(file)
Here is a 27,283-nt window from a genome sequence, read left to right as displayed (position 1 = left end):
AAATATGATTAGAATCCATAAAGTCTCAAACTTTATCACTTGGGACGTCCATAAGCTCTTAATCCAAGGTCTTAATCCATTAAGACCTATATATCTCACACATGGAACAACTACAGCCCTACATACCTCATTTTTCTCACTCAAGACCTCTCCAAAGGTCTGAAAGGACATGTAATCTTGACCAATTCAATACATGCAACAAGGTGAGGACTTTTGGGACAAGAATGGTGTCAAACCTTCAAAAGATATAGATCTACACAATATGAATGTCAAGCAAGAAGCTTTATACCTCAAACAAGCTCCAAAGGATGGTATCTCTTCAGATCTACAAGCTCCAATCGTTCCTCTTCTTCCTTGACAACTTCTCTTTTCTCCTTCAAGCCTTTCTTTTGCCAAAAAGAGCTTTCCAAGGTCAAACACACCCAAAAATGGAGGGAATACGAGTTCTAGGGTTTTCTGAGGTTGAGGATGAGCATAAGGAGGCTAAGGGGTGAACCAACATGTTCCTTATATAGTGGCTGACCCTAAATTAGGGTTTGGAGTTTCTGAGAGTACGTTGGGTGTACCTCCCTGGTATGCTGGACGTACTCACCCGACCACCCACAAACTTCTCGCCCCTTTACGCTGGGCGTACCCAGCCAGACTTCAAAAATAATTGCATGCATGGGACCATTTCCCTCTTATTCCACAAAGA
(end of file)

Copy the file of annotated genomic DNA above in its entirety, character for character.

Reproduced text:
Here is a 27,283-nt window from a genome sequence, read left to right as displayed (position 1 = left end):
AAATATGATTAGAATCCATAAAGTCTCAAACTTTATCACTTGGGACGTCCATAAGCTCTTAATCCAAGGTCTTAATCCATTAAGACCTATATATCTCACACATGGAACAACTACAGCCCTACATACCTCATTTTTCTCACTCAAGACCTCTCCAAAGGTCTGAAAGGACATGTAATCTTGACCAATTCAATACATGCAACAAGGTGAGGACTTTTGGGACAAGAATGGTGTCAAACCTTCAAAAGATATAGATCTACACAATATGAATGTCAAGCAAGAAGCTTTATACCTCAAACAAGCTCCAAAGGATGGTATCTCTTCAGATCTACAAGCTCCAATCGTTCCTCTTCTTCCTTGACAACTTCTCTTTTCTCCTTCAAGCCTTTCTTTTGCCAAAAAGAGCTTTCCAAGGTCAAACACACCCAAAAATGGAGGGAATACGAGTTCTAGGGTTTTCTGAGGTTGAGGATGAGCATAAGGAGGCTAAGGGGTGAACCAACATGTTCCTTATATAGTGGCTGACCCTAAATTAGGGTTTGGAGTTTCTGAGAGTACGTTGGGTGTACCTCCCTGGTATGCTGGACGTACTCACCCGACCACCCACAAACTTCTCGCCCCTTTACGCTGGGCGTACCCAGCCAGACTTCAAAAATAATTGCATGCATGGGACCATTTCCCTCTTATTCCACAAAGA